Living in Texas then California when I was a kid, I pretty much grew up eating authentic guacamole from a very young age.
Avocados trees were so abundant in California back then — most of our neighbors had at least one tree in their backyard, although we didn’t. Since the fruits on a tree mature all at the same time, we’d often wake up to find bags of avocados left on our front step by people who were getting tired of eating them.
Fortunately, that never happened to me: I adore avocados, and I’m crazy about guacamole. But when I moved to the Midwest I was horrified to find people adding things mayonnaise to their “guacamole”. That’s not guacamole, it’s avocado dip!
At it’s simplest, guacamole is just avocados mashed with lime juice and seasoned with salt. Most authentic recipes (including mine) add cilantro, but if you don’t like the taste just leave it out. Others add minced onion and diced bell peppers, or salsa, all of which change the texture too much for my liking.
Then there’s considerable debate about whether garlic, Mexican oregano, cumin or chili powder belong in guacamole. I usually skip them, though I’ve been known to add chopped, seeded tomatoes when I’m running short on avocados and long on guests.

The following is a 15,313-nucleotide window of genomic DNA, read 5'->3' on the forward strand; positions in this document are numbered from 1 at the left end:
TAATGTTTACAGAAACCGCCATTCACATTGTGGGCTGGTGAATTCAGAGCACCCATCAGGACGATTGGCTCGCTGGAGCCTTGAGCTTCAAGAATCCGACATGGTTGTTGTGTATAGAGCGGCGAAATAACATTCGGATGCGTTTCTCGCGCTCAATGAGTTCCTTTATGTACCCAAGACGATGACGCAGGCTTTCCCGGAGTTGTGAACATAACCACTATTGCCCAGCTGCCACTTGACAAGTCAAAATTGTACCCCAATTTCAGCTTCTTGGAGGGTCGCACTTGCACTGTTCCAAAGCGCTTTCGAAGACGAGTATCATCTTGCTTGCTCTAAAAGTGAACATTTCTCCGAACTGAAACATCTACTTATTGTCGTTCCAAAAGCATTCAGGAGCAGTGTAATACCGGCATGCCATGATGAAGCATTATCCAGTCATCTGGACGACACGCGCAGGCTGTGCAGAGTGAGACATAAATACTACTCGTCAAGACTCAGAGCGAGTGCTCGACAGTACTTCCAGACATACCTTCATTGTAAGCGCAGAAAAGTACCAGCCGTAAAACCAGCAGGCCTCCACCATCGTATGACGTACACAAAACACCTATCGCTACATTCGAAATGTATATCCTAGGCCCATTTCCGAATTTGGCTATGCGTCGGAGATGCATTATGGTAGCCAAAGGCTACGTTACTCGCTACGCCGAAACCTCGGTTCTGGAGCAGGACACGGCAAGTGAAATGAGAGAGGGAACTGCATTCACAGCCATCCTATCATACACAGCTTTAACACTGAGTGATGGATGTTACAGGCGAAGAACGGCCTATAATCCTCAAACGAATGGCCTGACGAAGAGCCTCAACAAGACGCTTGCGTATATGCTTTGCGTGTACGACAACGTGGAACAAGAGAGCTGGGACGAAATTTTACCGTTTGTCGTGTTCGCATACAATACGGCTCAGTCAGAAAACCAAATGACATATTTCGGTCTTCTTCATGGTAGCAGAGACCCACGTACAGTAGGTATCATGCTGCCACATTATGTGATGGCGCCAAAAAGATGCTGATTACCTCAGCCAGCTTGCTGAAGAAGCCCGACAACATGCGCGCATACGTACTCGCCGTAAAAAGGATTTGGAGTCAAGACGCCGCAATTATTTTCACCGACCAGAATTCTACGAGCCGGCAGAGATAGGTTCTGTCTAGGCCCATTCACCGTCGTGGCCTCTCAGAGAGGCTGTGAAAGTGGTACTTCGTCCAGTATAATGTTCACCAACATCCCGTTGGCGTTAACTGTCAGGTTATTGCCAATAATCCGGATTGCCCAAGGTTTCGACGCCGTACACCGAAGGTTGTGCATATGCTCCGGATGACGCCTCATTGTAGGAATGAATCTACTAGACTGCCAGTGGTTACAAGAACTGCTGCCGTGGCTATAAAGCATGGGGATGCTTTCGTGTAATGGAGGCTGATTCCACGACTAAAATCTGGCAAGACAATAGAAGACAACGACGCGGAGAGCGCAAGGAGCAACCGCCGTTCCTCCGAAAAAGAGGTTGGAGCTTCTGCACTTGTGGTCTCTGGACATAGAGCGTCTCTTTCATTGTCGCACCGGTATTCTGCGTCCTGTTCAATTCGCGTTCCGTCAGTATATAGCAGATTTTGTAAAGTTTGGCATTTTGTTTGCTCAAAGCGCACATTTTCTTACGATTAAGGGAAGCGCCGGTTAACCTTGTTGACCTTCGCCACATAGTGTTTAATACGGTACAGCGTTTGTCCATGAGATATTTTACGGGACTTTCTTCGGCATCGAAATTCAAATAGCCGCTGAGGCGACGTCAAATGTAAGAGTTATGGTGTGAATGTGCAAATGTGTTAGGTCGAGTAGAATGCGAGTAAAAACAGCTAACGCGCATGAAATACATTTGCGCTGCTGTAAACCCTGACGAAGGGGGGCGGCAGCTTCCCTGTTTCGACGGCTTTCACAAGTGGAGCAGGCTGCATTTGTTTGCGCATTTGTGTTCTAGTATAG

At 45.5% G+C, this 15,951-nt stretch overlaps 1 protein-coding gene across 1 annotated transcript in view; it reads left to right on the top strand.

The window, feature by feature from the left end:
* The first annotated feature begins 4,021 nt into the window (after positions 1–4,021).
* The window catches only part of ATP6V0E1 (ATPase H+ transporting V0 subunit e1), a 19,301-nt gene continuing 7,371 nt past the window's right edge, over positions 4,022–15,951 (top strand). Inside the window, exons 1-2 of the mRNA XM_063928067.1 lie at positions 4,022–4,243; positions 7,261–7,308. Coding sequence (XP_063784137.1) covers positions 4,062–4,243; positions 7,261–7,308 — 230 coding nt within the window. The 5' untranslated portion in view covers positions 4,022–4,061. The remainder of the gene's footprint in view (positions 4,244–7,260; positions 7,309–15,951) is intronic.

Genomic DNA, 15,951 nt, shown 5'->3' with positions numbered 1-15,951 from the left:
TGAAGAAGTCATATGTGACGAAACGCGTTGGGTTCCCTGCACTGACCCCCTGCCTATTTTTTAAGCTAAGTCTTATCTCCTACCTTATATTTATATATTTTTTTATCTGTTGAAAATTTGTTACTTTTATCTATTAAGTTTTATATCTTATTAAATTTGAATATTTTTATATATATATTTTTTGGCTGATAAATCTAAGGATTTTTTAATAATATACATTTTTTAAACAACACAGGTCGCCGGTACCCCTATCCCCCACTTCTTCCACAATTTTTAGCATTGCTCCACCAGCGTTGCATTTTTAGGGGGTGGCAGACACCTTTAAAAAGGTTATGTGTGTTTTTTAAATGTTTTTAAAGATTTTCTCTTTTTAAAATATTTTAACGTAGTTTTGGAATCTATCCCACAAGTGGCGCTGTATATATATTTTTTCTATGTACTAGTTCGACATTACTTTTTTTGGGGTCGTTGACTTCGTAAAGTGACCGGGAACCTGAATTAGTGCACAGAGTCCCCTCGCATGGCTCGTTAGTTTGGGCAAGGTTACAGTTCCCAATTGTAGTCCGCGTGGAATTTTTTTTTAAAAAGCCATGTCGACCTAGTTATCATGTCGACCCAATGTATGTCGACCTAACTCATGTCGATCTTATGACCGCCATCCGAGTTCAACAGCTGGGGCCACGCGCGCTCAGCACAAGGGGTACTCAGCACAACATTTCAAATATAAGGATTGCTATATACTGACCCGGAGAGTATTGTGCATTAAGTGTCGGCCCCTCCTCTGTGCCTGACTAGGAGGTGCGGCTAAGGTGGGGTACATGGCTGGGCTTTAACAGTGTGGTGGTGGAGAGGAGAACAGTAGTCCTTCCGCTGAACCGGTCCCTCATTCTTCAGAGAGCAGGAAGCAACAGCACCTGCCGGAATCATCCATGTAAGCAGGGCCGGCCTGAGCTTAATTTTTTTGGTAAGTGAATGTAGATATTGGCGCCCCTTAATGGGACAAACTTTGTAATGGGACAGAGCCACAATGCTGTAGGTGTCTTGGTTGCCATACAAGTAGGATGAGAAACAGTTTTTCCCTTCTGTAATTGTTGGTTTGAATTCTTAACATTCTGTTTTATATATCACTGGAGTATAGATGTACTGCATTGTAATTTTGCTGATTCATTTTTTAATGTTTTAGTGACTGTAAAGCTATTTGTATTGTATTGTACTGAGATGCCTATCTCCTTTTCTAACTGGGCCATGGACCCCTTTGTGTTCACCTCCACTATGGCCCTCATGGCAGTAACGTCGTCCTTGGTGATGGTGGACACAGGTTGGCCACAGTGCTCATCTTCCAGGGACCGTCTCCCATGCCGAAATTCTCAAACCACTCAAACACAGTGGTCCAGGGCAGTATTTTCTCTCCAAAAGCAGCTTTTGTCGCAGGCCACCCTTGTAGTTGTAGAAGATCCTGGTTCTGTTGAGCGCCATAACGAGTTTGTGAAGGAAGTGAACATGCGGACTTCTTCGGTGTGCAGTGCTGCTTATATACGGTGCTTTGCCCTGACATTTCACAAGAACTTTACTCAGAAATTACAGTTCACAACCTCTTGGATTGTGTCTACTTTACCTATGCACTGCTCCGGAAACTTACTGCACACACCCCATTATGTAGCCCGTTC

So, while there is only one way to correctly pronounce guacamole (the first syllable is pronounced wah not guh-wah — the G is silent), there are plenty of flavor variations on guacamole… and none of them include peas!
One other thing: please make your guacamole using a molcajete (a stone mortar and pestle) or by mashing it with a fork, and not in a food processor or blender. The small chunks of avocado are part of what makes guacamole a treat for the tongue!
How To Make Authentic Guacamole
Serves: 3 cups
- 3 large or 5 small Haas avocados (the black ones)
- 1 lime, juiced
- 1 jalapeno or Serrano pepper, seeded and minced
- 2-3 tablespoons fresh cilantro leaves, chopped
- Sea salt to taste
Optional (though not authentic):
- 2 Roma tomatoes, seeded and chopped
- ½ red onion, minced
- 1 teaspoon cumin powder
- 1 teaspoon chili powder
- Cut the avocados in half lengthwise and remove the pit.
- Scoop the flesh of the avocados into the bowl.
- Immediately add half the lime juice and begin mashing with a pestle or the back of a fork. Leave small chunks of avocado intact for the best texture.
- Gently stir in the jalapeno or Serrano and half the cilantro.
- Add optional ingredients if using.
- Adjust salt, lime juice and cilantro to taste.
Equipment I Use For This: